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College of Science and Mathematics

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Overcoming Barriers

 Stephanie Gomez-Rubalcava is smiling along with 3 younger adults and a staff worker.

Stephanie Gomez-Rubalcava explores life with a passion for helping others discover their full potential.  

Born in Santa Maria, Calif., Stephanie Gomez-Rubalcava (Kinesiology, ’18) spent her first eight years in Mexico, a country that will always feel like home and that shaped her career aspirations. It was in Aguascalientes, Mexico, that “I fell in love with OT,” she said.

“WHEN I’M AN OT, I’M NOT JUST GOING TO TALK TO PARENTS ABOUT WHAT THEIR CHILD IS DOING RIGHT OR WRONG BUT ALSO ABOUT THEIR LIFE AND HOW THEY CAN CHANGE IT.”

—STEPHANIE GOMEZ-RUBALCAVA

An important but little-known profession, OT, or occupational therapy, helps people with physical or mental disabilities learn how to perform everyday tasks, giving them a higher degree of independence.

Gomez-Rubalcava knew she wanted a career that focused on helping others and credits her family background with influencing her direction in life. “My parents have always taught me service to others and the value of family,” she said.

After learning about OT from advisors and faculty members at Cal Poly, Gomez-Rubalcava was intrigued, but she didn’t yet know whether it was the path for her. While visiting family in Aguascalientes after her first year at Cal Poly, she found the perfect opportunity to test out OT. 

She volunteered at the Teletón Children's Rehabilitatin Center, a charity that helps low-income children with disabilities learn the skills they need to eat or get dressed by themselves. Growing up, she had seen TV ads for Teletón regularly.

MY PARENTS HAVE ALWAYS TAUGHT ME SERVICE TO OTHERS AND THE VALUE OF FAMILY.

—STEPHANIE GOMEZ-RUBALCAVA

Assigned to do arts and crafts with the kids waiting for their appointments, Gomez-Rubalcava was impressed when she saw young boys and girls gain greater independence by learning to hold utensils or fasten buttons. When she returned to Teletón for a second summer to shadow one of the occupational therapists, she especially connected with Marisol, an 8-year-old girl who came to the center using a walker.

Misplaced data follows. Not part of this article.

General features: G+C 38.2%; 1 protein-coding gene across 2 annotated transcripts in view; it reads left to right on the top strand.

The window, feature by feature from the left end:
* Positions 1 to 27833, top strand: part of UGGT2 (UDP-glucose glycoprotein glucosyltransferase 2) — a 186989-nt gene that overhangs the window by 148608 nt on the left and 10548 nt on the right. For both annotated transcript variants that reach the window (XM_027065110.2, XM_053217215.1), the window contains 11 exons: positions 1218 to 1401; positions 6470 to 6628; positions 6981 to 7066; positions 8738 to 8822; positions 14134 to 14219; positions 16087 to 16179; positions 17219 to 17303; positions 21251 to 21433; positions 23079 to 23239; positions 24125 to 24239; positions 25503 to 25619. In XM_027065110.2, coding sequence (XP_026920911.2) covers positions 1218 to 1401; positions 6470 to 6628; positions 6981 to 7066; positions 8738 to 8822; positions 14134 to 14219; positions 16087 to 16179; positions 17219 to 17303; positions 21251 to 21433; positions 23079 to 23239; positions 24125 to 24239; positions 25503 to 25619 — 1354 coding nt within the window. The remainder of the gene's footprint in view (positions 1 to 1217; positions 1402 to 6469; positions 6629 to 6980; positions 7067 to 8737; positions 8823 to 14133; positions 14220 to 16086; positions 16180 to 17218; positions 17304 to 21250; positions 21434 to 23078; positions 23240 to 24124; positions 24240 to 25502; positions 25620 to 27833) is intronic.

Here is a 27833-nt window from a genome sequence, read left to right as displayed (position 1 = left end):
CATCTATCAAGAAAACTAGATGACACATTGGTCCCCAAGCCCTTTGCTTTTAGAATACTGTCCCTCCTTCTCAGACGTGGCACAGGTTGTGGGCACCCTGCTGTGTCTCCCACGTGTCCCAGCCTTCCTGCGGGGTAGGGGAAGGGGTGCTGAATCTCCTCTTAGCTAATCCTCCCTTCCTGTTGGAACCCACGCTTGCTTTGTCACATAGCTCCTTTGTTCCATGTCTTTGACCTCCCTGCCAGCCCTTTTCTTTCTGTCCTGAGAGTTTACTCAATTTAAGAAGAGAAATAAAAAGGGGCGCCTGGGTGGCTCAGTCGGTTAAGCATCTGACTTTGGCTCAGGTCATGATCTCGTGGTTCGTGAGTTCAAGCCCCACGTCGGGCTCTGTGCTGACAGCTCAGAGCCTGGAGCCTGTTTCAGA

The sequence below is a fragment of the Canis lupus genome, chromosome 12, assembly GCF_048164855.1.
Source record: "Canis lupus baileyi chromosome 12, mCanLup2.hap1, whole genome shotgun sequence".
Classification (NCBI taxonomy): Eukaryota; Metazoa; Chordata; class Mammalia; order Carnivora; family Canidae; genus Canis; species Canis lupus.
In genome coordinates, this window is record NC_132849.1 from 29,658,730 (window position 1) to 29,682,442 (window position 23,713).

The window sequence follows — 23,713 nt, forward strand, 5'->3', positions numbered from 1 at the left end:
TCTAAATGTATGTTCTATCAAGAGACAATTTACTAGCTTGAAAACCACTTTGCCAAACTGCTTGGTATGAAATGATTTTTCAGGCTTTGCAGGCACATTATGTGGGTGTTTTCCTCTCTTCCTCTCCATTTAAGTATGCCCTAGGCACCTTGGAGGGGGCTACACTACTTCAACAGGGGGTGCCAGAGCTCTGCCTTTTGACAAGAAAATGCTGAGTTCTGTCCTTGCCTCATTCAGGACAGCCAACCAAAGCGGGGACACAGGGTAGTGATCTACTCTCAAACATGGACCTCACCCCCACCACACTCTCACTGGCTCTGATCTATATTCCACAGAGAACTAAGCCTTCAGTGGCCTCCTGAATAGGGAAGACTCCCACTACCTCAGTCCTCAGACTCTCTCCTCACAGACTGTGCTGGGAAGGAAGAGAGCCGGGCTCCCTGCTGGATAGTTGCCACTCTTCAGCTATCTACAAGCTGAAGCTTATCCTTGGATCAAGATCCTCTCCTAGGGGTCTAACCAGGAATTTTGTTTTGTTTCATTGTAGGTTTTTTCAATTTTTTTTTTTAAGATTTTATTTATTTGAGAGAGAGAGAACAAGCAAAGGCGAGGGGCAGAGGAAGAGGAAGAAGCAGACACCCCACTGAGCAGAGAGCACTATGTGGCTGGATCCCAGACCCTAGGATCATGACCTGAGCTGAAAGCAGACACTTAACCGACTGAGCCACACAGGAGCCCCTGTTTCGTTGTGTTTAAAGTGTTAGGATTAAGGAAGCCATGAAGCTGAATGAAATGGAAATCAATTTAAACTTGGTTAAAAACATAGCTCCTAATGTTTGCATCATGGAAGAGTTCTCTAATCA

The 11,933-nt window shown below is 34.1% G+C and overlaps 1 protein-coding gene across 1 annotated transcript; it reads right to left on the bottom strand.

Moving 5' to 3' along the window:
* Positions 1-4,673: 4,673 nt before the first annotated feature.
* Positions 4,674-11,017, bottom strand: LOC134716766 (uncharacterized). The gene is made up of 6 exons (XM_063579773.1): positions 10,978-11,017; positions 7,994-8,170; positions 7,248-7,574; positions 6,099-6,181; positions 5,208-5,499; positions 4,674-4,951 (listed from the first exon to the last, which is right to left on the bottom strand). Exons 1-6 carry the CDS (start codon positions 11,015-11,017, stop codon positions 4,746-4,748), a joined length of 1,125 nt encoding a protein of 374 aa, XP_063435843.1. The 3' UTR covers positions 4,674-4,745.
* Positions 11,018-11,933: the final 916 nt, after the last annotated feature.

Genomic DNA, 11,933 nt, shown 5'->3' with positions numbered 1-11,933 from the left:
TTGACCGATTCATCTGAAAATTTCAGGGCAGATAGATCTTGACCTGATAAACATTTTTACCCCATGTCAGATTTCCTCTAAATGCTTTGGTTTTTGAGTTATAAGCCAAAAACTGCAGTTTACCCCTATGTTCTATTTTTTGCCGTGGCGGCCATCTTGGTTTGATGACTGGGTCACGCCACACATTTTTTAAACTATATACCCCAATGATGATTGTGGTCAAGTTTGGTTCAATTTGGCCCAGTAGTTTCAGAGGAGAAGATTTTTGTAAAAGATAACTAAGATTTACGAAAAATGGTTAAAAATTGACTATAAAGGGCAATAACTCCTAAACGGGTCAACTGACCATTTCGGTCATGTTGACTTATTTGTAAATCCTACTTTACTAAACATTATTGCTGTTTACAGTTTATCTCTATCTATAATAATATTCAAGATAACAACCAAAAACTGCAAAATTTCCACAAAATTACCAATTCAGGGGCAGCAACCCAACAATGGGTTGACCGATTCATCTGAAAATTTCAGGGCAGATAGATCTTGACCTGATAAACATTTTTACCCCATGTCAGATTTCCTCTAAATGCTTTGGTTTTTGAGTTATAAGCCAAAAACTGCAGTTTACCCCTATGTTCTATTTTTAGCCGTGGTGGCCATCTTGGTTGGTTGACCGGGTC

Under professional guidance, Gomez-Rubalcava constructed a brace out of plastic, cotton and fabric that would allow the young girl to walk on her own. As Marisol returned week after week to receive therapy and learn how to use the brace, Gomez-Rubalcava marveled as the child’s ability to walk unaided improved.

“I was like, wow, I was a part of that process that helped her walk better. She was so happy and her grandma was so happy. It made a real difference in their lives,” Gomez-Rubalcava said.

When she returned to Cal Poly that summer, an undergraduate research opportunity set her on the road to turn her newfound passion into a reality.

An arts and craft piece making a strawberry shape on paper.A teenage girl focused on drawing.A teenage boy constructing a tower out of building blocks.

A Frost Research Fellowship allowed Gomez-Rubalcava to work as a research assistant for Professor Suzanne Phelan’s study examining how diet and exercise during pregnancy affect a woman’s risk for gestational diabetes and the baby’s risk of obesity. That first summer, she enrolled women who were patients at Community Healthy Centers of the Central Coast as participants in the study.

As she continued to work on the study, Gomez-Rubalcava became involved in all aspects of the research process, from writing grants to going into the field and collecting data such as height and weight measurements. These experiences gave her a broader understanding of how to treat her future patients.

“When I’m an OT, I’m not just going to talk to parents about what their child is doing right or wrong but also about their life and how they can change it,” she said. “The whole family structure makes a difference. I learned that doing research here, and I’ll always be grateful to Cal Poly for that.”

Gomez-Rubalcava’s native Spanish was a crucial skill as many of the study participants only spoke Spanish. In the course of the research, she learned an entirely new vocabulary specific to health and medicine. She also saw a need for OT to be offered in Spanish and other languages for underserved populations on the Central Coast. With her newfound skills and vocabulary, she’s well-positioned to provide those resources in the future.

“No matter where we humans are, we find a way to overcome barriers,” Gomez-Rubalcava said. “That’s what OT does. It helps people overcome barriers physically and emotionally. I almost flunked third grade. Look at me now — I’m a college graduate from Cal Poly and looking forward to bigger and better things.”

This year, Rubalcava is working as a full-time research assistant in Cal Poly’s Center for Health Research while she applies for OT graduate programs beginning in fall 2019. Her research experiences will be a key factor strengthening her applications.

“If I wouldn’t have come to Cal Poly, I wouldn’t have had these opportunities,” she said. “Every year something better has happened at Cal Poly." 

 

Read more about Cal Poly in the Americas in Wondering at the World

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